I have a degree in engineering from 20 years ago. Back then, there weren't many women in my science, math, and engineering classes.
Maybe women don't want to be engineers, scientists, etc.
I'm not going to recommend the career to my daughters, one of who is much smarter than I ever was. They are not good careers to have if you also want to be a mom.
One of my daughters is great at math, so I am encouraging her to be an accountant. She'll be able to work part-time when she is a mom.
I think my extremely gifted daughter will make a great teacher. I don't see her in the corporate world. She is not competitive. She also loves homemaking activities like sewing, cooking, etc. She's smarter than my son (who is also very smart), but she just has a different personality.
I don't know what they're talking about. Women tend to be attracted to the life sciences. If you look at the numbers of women in medical school or in doctoral programs in the biological sciences, or if you look at the citations in major journals, you'll see a lot of women. Women like studying living things; it's in our genes. Not many of us like rocks, physics, and math (though my cousin does physics at a major university).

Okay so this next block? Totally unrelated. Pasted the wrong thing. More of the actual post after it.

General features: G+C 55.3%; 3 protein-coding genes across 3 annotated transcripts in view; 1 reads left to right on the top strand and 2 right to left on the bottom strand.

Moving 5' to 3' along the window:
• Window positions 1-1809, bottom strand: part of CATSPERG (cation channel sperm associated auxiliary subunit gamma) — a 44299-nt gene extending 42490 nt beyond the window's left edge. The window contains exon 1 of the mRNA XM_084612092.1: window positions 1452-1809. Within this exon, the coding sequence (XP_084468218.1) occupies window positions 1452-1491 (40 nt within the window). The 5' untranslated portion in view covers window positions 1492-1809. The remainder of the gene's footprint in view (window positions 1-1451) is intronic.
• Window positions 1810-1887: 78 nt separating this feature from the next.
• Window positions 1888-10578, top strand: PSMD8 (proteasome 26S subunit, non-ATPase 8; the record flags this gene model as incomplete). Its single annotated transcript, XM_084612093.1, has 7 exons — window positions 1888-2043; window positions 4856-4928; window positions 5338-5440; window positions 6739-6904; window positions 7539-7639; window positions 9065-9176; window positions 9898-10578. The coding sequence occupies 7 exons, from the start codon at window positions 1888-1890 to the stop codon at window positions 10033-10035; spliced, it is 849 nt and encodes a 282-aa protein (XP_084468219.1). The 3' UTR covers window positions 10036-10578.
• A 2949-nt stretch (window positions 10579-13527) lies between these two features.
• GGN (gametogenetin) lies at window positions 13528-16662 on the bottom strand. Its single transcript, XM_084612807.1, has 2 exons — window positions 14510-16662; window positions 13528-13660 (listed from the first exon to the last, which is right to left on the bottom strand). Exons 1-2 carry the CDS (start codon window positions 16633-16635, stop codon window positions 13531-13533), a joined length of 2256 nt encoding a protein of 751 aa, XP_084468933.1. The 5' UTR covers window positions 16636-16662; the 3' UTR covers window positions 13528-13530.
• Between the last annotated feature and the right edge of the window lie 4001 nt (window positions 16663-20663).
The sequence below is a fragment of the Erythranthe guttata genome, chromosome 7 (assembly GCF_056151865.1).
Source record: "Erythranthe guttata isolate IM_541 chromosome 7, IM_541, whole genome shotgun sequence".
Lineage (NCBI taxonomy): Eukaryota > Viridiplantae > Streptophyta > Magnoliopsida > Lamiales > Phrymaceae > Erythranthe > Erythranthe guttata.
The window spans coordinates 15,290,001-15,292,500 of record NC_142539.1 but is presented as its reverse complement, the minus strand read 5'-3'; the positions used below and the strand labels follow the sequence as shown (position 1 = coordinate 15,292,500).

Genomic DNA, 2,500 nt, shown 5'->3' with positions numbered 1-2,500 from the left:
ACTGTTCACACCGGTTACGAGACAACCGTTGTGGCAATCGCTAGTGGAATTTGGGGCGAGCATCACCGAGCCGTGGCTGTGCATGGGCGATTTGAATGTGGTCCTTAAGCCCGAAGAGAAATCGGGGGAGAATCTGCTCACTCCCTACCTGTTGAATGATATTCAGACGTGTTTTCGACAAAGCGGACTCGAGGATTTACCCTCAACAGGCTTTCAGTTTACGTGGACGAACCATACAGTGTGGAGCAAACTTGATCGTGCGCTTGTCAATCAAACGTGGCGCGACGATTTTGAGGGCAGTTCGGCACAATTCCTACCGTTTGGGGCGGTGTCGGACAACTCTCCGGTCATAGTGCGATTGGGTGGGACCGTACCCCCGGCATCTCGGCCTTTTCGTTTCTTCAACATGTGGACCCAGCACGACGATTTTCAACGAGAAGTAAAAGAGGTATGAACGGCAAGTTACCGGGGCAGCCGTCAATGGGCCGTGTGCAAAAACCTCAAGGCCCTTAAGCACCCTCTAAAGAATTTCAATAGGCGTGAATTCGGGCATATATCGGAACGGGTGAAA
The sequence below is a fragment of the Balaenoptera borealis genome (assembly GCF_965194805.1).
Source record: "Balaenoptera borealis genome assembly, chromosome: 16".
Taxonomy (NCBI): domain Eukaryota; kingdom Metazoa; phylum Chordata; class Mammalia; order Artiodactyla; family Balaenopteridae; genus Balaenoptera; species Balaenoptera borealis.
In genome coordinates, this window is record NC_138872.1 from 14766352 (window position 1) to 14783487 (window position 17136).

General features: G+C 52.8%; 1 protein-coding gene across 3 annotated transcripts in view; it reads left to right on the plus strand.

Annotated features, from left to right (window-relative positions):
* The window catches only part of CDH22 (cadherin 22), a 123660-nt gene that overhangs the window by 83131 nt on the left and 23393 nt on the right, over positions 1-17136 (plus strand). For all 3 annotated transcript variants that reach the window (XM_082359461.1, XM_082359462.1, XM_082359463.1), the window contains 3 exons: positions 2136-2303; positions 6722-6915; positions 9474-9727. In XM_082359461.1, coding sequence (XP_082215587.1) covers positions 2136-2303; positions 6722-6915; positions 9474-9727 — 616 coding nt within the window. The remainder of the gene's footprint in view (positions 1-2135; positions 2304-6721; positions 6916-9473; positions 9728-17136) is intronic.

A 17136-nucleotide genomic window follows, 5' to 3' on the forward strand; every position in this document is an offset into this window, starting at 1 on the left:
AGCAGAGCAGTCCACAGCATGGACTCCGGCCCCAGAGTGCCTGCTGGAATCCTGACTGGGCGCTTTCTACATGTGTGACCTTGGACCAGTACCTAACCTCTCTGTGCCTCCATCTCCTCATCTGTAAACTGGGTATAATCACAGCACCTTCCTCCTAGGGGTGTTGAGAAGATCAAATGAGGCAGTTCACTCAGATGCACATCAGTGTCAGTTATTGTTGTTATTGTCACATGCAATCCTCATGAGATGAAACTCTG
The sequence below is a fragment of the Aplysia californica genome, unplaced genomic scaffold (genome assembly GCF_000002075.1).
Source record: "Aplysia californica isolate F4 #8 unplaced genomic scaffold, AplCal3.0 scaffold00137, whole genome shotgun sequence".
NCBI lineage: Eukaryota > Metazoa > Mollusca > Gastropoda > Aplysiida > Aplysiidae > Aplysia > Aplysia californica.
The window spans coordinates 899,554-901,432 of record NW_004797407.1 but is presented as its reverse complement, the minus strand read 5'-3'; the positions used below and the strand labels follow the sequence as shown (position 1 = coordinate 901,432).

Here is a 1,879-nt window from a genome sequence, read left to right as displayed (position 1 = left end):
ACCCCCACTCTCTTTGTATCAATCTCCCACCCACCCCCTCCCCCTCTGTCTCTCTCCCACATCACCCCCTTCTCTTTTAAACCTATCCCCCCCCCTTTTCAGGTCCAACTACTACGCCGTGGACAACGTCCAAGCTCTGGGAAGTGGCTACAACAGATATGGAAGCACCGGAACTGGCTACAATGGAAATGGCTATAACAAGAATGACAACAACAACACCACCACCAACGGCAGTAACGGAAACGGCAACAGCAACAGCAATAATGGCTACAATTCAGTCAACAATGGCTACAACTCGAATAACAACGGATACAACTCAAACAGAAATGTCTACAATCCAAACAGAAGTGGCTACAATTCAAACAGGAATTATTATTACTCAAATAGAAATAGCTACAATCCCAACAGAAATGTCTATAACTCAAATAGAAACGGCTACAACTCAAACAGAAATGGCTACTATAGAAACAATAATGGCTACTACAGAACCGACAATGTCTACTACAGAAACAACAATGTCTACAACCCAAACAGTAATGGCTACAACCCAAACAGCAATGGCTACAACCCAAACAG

Many women also don't do as well with spacial relationships than men do, so we are also less attracted to chemistry and physics.
I do think expectations have something to do with it. I know families in which there are very, very bright, talented girls who are sincerely interested in the sciences and would like to be physicians or researchers, but are actively discouraged by less-educated, unsupportive parents.